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Artificial intelligence could be the key to detecting diabetes and cancer early

It could forever change the world of medicine, and potentially save lives. Researchers at North Dakota State University are using artificial intelligence to detect things like diabetes and cancer much earlier. We find out how it works, and explain when this emerging technology could be in the hands of patients.

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From left to right: Danling Wang, Ph. D., Sampada Koirala, Mahek Sadiq, and Aaron Kishlock.
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FARGO — Imagine being able to diagnose diabetes from your own home. That is just a taste of the cutting-edge tech being worked on at a lab at North Dakota State University.

Through nanotechnology and artificial intelligence, students are creating an affordable device a person could breathe into to detect diabetes.

"(Patients would) not necessary (need) to go to the clinic," said Assistant Professor Danling Wang. "(The home tests) save money and time."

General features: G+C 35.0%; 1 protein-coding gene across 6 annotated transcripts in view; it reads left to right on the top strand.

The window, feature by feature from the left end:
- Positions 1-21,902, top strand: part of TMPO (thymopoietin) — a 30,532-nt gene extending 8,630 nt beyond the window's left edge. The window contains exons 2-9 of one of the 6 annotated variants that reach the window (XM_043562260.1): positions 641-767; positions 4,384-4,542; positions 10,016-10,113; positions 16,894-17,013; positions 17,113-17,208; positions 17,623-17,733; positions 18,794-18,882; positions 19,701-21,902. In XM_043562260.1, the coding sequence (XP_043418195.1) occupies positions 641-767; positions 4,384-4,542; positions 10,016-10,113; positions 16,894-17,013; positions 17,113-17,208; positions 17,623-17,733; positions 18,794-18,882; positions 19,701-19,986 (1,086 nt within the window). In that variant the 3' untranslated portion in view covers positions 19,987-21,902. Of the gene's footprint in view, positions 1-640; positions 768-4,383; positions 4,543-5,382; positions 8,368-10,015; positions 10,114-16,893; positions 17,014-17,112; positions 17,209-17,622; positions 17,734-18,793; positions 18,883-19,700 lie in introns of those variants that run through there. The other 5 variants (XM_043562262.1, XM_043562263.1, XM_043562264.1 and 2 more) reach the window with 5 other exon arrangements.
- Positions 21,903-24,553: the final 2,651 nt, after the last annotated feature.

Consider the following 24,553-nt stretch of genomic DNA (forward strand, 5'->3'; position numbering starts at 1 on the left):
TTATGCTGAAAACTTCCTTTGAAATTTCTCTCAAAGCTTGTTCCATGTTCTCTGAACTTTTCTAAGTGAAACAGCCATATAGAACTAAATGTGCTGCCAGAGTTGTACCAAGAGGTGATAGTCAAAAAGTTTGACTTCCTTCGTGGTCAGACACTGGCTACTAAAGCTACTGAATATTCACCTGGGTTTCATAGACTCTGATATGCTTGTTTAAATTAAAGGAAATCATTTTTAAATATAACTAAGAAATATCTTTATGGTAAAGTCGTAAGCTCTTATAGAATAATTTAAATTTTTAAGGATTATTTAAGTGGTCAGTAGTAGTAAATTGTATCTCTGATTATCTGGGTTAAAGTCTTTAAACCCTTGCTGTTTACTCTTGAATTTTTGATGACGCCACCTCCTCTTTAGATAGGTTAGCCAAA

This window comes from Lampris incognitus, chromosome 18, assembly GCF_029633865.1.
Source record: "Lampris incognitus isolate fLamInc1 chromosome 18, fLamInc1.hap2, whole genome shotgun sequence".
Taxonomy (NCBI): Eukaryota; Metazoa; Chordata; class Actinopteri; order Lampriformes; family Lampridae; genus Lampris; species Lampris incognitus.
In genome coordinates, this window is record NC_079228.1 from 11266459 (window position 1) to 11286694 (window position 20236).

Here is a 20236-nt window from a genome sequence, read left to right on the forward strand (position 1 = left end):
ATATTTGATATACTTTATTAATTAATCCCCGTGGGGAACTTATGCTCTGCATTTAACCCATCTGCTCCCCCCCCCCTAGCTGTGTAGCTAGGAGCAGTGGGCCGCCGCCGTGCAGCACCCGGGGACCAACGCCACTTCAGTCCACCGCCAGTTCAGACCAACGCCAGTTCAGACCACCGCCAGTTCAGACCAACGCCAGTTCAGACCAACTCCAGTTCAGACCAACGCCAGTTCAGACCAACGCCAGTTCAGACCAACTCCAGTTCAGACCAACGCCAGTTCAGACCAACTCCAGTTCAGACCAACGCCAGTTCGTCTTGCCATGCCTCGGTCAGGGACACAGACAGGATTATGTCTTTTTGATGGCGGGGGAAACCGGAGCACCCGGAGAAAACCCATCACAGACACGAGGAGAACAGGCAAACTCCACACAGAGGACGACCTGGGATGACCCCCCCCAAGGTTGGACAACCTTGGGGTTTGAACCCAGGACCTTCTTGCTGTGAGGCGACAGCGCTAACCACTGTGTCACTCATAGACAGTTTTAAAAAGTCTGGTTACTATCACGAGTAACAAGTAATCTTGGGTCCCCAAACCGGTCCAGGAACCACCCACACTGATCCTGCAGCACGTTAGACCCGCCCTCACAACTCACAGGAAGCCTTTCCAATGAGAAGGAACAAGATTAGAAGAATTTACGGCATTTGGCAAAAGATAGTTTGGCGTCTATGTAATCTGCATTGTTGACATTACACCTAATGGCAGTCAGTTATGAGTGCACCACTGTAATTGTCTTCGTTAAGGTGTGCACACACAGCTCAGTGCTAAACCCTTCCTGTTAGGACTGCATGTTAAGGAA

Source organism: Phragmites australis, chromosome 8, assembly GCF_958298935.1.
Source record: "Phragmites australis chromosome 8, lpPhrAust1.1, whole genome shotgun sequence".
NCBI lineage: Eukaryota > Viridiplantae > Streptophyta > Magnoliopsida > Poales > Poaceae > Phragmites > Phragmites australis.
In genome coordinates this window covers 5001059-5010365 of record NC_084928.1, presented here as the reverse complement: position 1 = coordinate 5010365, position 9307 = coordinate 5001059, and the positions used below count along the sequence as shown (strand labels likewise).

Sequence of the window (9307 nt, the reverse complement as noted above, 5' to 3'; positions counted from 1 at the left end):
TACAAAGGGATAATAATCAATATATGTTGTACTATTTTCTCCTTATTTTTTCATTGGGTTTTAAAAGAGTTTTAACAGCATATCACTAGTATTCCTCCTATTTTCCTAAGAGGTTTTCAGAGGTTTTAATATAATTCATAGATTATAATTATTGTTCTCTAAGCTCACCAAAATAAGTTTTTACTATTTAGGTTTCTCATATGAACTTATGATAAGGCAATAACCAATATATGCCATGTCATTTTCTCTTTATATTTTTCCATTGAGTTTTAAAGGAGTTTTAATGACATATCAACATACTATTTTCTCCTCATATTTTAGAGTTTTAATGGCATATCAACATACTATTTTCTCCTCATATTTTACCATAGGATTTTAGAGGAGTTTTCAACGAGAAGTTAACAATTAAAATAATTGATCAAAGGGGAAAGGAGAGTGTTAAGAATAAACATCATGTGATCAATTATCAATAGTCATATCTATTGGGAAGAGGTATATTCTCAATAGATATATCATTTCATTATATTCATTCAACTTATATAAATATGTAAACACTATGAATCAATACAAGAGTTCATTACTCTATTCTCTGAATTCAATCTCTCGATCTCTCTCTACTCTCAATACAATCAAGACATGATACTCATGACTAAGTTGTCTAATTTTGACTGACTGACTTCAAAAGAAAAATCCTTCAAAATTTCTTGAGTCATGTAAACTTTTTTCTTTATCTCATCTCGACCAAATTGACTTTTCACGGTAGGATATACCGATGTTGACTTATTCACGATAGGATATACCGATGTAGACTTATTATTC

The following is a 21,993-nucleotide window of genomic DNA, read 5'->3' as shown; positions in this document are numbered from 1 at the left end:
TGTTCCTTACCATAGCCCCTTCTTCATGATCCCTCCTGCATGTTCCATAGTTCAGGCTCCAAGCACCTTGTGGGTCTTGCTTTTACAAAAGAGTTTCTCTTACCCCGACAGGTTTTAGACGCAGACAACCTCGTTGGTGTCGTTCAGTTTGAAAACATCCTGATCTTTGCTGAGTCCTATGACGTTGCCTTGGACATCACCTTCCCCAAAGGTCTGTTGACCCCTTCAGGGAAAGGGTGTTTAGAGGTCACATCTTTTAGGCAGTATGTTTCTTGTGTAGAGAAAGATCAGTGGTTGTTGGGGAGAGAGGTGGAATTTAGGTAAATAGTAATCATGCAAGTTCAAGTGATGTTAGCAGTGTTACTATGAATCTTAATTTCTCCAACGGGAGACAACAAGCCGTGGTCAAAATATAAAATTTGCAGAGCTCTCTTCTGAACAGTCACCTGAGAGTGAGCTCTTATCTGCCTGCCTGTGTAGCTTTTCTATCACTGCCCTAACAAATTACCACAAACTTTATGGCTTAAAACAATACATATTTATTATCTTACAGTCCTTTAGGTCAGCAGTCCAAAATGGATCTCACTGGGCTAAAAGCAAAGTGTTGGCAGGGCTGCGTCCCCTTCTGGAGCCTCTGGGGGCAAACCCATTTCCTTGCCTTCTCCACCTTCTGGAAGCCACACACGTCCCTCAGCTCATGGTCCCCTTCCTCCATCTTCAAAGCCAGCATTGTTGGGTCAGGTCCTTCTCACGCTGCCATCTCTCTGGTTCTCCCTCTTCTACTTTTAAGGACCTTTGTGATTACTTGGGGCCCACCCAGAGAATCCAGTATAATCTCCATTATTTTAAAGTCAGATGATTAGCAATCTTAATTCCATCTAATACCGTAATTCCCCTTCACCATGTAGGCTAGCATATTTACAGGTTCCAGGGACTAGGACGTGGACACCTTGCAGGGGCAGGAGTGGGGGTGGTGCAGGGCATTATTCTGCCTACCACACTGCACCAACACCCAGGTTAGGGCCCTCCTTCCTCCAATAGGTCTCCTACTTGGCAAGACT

Utilizing a four-year, $1.4 million grant from the National Science Foundation, Wang and her team of PhD students are cutting the boards to make prototypes of this technology. The AI is being worked on through a collaboration with a few other universities.

"At the end of the four years, I assume we can get a commercialized device and the function of the A.I., make smart detection for the users or patient," Wang explained.

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The students are applying the same tech to get a read on other diseases. Mahek Sadiq, a student working on her PhD in biomedical engineering, said this can be used to detect types of cancer much earlier. They are still testing with blood samples from rats.

"We can easily see if that sample has cancer in it or not," Sadiq said. "So I think it has a really good future."

She used pancreatic cancer as an example, and said it is usually diagnosed in Stage 3. This technology can detect it as early as Stage 1. They are also developing the device to fit into a small, portable box.

There is also an agricultural use in getting the technology to detect the early stages of disease in plants, helping with crops across the world.

"To help farmers, we will be creating these sensing devices," Sampada Koirala said, a PhD student studying Biomedical Engineering. "Our goal is to create that kind of a sensing device that's cheaper, convenient."

Professor Wang says the AI component is crucial. For the diabetes detection portion, she says they may soon do clinical testing with Sanford Health and Altru Health some time in the next few years.

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